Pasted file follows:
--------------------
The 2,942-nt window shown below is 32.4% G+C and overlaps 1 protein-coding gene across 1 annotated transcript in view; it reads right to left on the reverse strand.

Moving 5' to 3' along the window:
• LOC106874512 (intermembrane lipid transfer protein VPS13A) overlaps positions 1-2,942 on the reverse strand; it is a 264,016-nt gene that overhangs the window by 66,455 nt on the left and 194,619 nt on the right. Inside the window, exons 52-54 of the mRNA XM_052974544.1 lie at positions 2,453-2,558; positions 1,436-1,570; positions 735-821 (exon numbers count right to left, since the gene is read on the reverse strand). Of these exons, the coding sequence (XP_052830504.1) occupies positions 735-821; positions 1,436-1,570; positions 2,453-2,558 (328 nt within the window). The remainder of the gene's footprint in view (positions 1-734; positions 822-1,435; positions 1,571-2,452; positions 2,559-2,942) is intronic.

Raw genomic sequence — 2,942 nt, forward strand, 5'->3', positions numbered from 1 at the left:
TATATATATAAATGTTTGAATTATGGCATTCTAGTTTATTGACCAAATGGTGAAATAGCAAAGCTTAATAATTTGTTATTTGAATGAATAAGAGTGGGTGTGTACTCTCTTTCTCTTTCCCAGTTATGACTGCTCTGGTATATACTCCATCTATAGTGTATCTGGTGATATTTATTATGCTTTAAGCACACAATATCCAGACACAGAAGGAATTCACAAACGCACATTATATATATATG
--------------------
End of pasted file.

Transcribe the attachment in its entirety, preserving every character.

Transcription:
The 2,942-nt window shown below is 32.4% G+C and overlaps 1 protein-coding gene across 1 annotated transcript in view; it reads right to left on the reverse strand.

Moving 5' to 3' along the window:
• LOC106874512 (intermembrane lipid transfer protein VPS13A) overlaps positions 1-2,942 on the reverse strand; it is a 264,016-nt gene that overhangs the window by 66,455 nt on the left and 194,619 nt on the right. Inside the window, exons 52-54 of the mRNA XM_052974544.1 lie at positions 2,453-2,558; positions 1,436-1,570; positions 735-821 (exon numbers count right to left, since the gene is read on the reverse strand). Of these exons, the coding sequence (XP_052830504.1) occupies positions 735-821; positions 1,436-1,570; positions 2,453-2,558 (328 nt within the window). The remainder of the gene's footprint in view (positions 1-734; positions 822-1,435; positions 1,571-2,452; positions 2,559-2,942) is intronic.

Raw genomic sequence — 2,942 nt, forward strand, 5'->3', positions numbered from 1 at the left:
TATATATATAAATGTTTGAATTATGGCATTCTAGTTTATTGACCAAATGGTGAAATAGCAAAGCTTAATAATTTGTTATTTGAATGAATAAGAGTGGGTGTGTACTCTCTTTCTCTTTCCCAGTTATGACTGCTCTGGTATATACTCCATCTATAGTGTATCTGGTGATATTTATTATGCTTTAAGCACACAATATCCAGACACAGAAGGAATTCACAAACGCACATTATATATATATG